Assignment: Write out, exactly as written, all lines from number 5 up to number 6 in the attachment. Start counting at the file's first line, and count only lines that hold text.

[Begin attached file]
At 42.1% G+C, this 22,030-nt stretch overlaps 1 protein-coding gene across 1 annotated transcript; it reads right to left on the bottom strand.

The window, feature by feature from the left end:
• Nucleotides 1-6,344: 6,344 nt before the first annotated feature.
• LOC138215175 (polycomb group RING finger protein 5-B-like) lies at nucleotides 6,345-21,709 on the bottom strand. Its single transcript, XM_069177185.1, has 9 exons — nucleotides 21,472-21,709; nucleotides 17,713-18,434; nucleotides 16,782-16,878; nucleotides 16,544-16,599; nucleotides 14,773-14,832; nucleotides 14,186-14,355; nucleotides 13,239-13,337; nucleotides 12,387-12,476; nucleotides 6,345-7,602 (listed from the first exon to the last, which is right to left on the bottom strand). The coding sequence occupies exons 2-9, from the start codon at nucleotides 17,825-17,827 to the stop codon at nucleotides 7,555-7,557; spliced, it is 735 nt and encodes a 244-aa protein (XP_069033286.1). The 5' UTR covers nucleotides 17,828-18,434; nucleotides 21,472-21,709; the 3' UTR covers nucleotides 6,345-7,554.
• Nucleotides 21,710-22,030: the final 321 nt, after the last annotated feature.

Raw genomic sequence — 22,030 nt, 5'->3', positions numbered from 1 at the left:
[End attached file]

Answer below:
• Nucleotides 21,710-22,030: the final 321 nt, after the last annotated feature.

Raw genomic sequence — 22,030 nt, 5'->3', positions numbered from 1 at the left: